“We are here to let San Francisco know that we will resist these laws. We will resist any law that criminalizes the bare necessities of life activities and the basic existence of our people!”
Bishop James Pike of Grace Cathedral thundered from the steps of City Hall: “I’ve been there, and friends, we need more bodies down there, more bodies, and especially more white bodies.” In that instant, I knew I would go to Selma.
Martin Luther King believed that the founding principles of the United States required the creation of what he called “the beloved community” — a society that is not driven by making profits, but one that was built by developing relationships of mutual concern and care.
During the Martin Luther King celebration this year, people in East Oakland’s African American and Latino neighborhoods made the connection between the radical politics of Dr. King and the Black Lives Matter movement in solidarity with the people of Ferguson and all those fighting for social justice.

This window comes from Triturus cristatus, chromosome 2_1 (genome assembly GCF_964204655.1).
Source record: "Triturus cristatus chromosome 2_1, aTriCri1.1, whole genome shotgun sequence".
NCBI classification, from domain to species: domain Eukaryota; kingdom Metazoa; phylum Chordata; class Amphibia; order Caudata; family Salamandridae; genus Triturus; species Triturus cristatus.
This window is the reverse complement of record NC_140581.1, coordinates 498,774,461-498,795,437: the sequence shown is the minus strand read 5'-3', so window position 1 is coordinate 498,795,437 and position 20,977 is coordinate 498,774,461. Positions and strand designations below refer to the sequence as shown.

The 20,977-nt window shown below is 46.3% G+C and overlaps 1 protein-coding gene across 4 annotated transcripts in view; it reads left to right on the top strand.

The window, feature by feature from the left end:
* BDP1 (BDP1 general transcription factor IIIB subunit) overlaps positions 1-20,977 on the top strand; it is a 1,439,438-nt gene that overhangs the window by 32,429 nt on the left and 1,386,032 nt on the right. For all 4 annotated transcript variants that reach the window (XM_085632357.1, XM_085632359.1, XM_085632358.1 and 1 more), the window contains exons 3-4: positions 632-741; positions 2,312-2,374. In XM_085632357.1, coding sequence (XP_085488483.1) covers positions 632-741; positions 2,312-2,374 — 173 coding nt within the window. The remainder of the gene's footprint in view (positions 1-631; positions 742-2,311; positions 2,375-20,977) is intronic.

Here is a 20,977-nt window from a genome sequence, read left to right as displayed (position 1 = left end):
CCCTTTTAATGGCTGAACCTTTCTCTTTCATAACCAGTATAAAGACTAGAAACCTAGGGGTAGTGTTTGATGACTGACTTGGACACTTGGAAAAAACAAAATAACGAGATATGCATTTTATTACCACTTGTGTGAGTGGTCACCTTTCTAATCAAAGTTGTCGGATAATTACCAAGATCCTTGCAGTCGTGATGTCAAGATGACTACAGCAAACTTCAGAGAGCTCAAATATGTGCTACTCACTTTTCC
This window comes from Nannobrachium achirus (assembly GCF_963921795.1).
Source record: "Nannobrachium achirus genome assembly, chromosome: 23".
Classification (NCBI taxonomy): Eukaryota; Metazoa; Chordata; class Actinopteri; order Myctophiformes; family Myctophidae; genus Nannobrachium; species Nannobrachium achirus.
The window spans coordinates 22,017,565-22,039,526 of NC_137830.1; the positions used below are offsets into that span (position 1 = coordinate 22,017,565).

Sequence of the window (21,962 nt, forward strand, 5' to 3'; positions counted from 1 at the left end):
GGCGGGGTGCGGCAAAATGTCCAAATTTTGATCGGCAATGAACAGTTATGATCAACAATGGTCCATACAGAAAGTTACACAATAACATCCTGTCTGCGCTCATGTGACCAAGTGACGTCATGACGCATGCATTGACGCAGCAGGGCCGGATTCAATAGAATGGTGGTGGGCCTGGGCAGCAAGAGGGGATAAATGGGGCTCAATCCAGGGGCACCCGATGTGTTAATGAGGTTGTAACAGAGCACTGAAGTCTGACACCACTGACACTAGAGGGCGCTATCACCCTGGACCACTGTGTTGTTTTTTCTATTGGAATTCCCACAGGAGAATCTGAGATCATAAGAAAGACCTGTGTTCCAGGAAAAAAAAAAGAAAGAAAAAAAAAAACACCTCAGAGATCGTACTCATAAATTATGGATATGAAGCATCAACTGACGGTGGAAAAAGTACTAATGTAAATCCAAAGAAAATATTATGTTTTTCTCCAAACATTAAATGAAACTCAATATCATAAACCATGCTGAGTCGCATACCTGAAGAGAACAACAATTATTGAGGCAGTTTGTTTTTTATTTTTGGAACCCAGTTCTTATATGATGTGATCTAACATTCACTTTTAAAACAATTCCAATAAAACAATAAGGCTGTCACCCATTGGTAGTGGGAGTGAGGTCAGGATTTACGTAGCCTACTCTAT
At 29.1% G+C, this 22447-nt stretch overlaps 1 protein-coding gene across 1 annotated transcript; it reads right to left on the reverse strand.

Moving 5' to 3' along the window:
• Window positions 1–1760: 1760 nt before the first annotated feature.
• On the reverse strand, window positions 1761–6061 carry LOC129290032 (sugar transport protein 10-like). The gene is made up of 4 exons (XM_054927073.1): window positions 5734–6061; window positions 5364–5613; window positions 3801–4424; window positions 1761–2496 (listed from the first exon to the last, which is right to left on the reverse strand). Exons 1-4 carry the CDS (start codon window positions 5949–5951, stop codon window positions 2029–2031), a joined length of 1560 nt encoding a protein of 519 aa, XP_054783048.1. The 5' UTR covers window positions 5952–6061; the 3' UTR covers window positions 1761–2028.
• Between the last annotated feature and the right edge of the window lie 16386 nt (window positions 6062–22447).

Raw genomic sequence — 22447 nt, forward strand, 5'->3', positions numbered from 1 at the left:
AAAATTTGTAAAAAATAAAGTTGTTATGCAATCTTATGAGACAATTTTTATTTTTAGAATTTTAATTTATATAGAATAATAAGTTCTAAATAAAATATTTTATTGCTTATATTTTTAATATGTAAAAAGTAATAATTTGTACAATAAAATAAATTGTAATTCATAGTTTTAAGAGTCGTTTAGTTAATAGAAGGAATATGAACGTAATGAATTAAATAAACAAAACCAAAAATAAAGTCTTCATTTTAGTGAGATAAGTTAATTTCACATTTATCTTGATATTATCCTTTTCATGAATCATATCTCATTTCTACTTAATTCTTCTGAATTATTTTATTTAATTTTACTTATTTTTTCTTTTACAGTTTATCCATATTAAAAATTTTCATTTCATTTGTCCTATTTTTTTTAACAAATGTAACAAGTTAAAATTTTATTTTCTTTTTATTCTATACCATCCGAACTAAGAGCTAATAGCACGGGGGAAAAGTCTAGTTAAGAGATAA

Many former slave-holding states in the South blocked black citizens from voting by requiring literacy tests, exacting poll taxes, and using intimidation to exclude black voters. After one hundred years of struggle, the march in Selma culminated in the effort to overcome this injustice.
Jamie Dimond, the head of JPMorganChase, made over $9,000 an hour during the time his company committed numerous financial crimes, including stealing people’s homes and wrecking the economy. On a good day, Robert the gleaner, a Gulf War veteran who gets around on an old one-speed bike, makes about eight dollars.